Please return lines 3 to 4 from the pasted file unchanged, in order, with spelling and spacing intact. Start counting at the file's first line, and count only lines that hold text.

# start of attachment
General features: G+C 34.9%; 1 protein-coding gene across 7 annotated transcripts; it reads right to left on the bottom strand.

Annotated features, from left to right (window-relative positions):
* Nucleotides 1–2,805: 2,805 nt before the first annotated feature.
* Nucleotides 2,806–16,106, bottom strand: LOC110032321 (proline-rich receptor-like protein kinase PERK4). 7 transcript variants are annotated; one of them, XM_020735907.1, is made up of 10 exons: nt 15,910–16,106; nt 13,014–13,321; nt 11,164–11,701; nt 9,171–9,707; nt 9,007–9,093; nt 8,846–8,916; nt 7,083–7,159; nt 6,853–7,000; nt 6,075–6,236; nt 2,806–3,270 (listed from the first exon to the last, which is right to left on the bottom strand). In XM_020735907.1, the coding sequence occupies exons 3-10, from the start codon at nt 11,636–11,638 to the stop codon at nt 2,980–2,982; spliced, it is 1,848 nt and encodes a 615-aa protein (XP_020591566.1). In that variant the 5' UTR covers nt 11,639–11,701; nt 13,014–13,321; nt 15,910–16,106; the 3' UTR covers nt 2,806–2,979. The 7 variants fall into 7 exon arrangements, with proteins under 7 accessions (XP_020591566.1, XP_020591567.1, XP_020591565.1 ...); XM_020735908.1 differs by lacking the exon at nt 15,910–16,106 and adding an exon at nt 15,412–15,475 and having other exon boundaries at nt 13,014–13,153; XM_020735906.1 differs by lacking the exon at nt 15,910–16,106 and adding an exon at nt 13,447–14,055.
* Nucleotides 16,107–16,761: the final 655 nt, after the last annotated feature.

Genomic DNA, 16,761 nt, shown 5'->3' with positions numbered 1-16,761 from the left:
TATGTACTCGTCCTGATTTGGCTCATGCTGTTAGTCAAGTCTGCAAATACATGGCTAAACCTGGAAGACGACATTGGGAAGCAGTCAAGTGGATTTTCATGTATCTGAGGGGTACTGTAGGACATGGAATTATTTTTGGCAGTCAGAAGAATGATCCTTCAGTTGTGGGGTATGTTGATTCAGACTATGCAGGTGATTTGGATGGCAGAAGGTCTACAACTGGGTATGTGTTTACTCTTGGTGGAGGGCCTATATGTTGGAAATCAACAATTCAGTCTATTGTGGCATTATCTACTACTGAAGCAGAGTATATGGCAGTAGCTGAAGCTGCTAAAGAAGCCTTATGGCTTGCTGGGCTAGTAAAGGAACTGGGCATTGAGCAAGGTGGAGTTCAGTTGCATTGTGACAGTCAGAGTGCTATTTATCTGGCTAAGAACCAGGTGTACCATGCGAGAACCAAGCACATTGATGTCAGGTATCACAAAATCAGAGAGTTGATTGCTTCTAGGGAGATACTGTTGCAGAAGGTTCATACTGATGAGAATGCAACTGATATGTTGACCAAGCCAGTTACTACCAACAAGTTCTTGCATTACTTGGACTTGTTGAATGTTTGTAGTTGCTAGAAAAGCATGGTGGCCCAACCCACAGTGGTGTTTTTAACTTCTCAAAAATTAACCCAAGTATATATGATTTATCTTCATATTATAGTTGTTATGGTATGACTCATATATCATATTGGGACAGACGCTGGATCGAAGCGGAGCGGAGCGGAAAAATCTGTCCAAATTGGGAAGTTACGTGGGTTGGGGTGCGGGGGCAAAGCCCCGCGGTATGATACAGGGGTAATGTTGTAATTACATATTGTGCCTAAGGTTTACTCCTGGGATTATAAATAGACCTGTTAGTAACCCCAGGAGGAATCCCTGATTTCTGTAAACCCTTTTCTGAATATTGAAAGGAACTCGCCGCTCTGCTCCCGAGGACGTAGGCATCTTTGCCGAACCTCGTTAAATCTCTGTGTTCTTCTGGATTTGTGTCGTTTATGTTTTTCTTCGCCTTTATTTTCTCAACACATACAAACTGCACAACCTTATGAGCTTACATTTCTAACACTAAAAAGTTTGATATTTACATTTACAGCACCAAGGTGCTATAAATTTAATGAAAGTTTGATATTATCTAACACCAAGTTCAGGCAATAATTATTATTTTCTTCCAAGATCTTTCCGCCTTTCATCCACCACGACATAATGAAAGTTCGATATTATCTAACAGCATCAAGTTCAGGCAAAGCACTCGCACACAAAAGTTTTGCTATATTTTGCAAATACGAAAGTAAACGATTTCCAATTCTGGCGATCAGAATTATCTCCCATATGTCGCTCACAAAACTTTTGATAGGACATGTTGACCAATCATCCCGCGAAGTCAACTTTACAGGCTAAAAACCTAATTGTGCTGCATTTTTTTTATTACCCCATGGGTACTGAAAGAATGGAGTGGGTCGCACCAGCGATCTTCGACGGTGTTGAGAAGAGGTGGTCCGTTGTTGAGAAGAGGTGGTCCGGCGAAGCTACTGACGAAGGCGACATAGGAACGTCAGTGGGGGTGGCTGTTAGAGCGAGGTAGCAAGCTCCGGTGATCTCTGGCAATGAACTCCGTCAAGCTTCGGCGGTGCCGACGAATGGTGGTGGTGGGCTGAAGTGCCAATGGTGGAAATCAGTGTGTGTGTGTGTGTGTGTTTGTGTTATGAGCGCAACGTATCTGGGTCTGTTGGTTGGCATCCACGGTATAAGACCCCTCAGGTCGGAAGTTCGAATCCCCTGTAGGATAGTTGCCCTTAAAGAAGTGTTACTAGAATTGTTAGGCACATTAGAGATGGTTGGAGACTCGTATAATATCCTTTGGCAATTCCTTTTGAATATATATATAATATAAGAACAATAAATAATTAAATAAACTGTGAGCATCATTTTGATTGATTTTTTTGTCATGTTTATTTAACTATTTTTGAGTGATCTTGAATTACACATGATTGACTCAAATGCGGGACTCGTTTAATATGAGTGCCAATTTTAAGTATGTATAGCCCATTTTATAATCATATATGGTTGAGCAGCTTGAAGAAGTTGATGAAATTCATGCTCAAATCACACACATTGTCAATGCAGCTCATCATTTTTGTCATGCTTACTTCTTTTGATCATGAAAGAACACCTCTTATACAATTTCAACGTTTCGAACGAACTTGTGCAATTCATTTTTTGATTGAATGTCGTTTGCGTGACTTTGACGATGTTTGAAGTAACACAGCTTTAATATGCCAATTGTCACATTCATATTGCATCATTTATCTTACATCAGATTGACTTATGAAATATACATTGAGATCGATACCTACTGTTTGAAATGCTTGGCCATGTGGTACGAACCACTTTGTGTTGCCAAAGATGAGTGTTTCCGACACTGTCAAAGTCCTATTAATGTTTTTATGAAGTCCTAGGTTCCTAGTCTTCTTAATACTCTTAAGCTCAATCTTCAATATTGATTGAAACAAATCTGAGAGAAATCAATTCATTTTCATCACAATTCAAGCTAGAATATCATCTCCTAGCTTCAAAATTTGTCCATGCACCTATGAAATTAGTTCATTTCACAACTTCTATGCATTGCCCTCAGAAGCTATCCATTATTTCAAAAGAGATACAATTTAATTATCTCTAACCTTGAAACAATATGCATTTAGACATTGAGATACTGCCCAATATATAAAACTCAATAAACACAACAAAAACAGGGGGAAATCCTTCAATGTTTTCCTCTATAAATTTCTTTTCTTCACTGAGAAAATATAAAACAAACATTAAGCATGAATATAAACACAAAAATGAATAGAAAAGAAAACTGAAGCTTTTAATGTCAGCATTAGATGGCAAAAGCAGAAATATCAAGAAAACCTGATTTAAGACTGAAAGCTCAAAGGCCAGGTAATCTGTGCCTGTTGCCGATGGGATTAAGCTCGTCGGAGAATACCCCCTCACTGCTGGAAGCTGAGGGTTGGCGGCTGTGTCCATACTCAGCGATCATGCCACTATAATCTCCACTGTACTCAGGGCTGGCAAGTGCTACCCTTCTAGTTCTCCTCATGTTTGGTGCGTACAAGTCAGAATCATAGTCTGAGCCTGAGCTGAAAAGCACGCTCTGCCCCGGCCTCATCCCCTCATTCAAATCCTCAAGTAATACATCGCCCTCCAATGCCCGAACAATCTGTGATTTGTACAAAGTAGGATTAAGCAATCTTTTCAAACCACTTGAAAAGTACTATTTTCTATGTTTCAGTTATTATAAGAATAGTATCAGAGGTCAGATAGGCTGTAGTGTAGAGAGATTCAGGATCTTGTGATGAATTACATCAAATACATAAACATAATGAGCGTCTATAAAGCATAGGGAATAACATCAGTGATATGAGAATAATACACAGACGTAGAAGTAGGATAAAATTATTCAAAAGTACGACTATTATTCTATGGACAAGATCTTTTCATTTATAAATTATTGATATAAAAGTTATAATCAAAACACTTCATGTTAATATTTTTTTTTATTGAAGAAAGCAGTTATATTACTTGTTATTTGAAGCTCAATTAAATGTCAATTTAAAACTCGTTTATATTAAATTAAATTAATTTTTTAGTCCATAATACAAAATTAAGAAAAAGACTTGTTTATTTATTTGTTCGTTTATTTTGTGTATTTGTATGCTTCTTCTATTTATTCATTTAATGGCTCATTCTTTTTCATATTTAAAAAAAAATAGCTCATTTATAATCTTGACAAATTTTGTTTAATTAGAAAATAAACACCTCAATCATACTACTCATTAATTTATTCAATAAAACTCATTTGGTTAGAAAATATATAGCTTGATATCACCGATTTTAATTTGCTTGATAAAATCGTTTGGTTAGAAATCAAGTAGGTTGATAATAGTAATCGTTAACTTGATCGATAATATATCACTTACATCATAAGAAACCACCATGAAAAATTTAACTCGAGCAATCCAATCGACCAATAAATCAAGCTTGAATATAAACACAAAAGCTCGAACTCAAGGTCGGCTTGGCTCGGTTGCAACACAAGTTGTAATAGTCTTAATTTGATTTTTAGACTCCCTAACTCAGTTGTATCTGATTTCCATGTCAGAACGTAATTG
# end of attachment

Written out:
* Nucleotides 1–2,805: 2,805 nt before the first annotated feature.
* Nucleotides 2,806–16,106, bottom strand: LOC110032321 (proline-rich receptor-like protein kinase PERK4). 7 transcript variants are annotated; one of them, XM_020735907.1, is made up of 10 exons: nt 15,910–16,106; nt 13,014–13,321; nt 11,164–11,701; nt 9,171–9,707; nt 9,007–9,093; nt 8,846–8,916; nt 7,083–7,159; nt 6,853–7,000; nt 6,075–6,236; nt 2,806–3,270 (listed from the first exon to the last, which is right to left on the bottom strand). In XM_020735907.1, the coding sequence occupies exons 3-10, from the start codon at nt 11,636–11,638 to the stop codon at nt 2,980–2,982; spliced, it is 1,848 nt and encodes a 615-aa protein (XP_020591566.1). In that variant the 5' UTR covers nt 11,639–11,701; nt 13,014–13,321; nt 15,910–16,106; the 3' UTR covers nt 2,806–2,979. The 7 variants fall into 7 exon arrangements, with proteins under 7 accessions (XP_020591566.1, XP_020591567.1, XP_020591565.1 ...); XM_020735908.1 differs by lacking the exon at nt 15,910–16,106 and adding an exon at nt 15,412–15,475 and having other exon boundaries at nt 13,014–13,153; XM_020735906.1 differs by lacking the exon at nt 15,910–16,106 and adding an exon at nt 13,447–14,055.